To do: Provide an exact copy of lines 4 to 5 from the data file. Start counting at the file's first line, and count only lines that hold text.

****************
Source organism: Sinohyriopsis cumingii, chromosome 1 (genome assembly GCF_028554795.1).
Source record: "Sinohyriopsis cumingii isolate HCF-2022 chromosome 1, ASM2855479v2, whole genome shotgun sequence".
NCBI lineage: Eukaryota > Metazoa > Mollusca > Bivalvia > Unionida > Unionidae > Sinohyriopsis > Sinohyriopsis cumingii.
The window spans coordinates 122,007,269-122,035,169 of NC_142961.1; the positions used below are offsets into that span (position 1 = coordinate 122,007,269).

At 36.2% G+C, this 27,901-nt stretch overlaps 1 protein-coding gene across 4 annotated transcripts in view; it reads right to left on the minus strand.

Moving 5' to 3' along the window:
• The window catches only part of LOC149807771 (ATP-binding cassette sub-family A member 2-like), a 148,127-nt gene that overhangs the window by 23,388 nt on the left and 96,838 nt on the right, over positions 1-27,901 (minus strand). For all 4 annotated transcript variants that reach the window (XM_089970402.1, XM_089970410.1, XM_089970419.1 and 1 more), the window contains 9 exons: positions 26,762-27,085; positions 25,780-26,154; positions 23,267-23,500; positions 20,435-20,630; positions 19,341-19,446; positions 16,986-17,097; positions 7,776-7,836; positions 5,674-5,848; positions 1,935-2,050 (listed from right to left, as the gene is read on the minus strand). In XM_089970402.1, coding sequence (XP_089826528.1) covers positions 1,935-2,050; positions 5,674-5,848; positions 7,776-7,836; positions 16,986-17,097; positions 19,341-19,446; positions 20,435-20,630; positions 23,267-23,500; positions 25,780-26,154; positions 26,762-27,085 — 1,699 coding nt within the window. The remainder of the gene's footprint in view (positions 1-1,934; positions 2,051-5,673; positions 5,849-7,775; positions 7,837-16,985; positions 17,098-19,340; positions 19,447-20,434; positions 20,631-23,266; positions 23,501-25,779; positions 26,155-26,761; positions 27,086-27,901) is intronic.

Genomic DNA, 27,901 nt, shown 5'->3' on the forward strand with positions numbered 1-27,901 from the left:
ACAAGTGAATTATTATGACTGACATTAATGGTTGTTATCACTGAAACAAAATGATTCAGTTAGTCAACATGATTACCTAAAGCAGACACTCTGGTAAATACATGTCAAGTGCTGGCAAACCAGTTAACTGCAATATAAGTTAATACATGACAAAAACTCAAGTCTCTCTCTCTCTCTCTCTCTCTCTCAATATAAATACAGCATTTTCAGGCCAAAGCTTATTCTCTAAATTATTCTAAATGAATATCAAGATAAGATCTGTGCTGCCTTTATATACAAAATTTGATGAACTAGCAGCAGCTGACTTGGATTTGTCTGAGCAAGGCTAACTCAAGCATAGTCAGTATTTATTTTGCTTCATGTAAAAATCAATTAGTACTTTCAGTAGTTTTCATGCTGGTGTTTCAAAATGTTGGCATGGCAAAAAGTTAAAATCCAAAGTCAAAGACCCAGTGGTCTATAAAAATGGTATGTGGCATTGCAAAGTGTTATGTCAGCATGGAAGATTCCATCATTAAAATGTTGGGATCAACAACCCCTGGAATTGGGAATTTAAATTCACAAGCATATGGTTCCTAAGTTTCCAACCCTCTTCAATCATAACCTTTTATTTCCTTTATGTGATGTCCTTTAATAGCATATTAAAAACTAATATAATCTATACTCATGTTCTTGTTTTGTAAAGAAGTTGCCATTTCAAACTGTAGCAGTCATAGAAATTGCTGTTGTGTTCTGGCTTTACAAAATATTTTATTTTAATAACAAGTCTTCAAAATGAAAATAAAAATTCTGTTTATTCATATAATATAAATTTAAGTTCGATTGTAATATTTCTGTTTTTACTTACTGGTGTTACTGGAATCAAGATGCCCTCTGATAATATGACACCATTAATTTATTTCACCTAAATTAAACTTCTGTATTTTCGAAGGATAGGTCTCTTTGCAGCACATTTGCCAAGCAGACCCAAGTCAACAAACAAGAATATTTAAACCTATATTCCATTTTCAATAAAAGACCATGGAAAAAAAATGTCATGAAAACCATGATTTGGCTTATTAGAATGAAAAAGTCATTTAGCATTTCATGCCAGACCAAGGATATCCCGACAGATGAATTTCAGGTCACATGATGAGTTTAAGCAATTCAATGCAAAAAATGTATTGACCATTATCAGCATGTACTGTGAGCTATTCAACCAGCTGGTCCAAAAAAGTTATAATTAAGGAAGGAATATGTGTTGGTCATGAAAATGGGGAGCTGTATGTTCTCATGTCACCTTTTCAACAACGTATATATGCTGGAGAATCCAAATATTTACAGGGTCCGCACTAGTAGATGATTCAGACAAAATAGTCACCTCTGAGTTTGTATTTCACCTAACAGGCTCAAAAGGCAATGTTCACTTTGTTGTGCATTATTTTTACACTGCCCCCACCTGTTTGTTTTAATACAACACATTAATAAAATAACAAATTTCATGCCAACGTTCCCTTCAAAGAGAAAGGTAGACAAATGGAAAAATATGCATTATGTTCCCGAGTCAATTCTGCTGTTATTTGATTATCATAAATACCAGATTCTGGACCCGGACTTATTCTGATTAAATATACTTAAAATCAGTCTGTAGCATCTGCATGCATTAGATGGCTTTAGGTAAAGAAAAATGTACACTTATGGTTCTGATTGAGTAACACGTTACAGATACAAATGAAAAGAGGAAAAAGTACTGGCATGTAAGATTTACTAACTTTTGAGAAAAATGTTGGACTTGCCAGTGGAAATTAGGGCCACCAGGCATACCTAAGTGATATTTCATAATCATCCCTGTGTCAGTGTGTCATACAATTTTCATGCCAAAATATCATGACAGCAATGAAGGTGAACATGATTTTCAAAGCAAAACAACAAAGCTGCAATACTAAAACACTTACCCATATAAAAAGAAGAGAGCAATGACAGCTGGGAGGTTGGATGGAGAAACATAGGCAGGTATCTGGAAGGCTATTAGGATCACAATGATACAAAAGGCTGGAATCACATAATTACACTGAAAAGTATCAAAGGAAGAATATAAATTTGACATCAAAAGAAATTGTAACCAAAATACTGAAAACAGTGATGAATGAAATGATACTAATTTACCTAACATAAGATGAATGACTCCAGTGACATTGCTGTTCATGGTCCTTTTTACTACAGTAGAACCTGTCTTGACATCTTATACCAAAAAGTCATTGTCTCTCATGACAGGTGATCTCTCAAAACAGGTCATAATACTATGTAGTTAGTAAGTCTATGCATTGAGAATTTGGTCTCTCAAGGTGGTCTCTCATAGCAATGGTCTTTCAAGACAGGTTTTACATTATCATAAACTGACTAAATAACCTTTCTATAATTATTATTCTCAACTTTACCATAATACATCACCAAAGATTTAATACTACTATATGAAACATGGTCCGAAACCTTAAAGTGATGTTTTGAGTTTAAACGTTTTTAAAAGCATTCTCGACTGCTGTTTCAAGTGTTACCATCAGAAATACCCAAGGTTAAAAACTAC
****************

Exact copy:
The window spans coordinates 122,007,269-122,035,169 of NC_142961.1; the positions used below are offsets into that span (position 1 = coordinate 122,007,269).

At 36.2% G+C, this 27,901-nt stretch overlaps 1 protein-coding gene across 4 annotated transcripts in view; it reads right to left on the minus strand.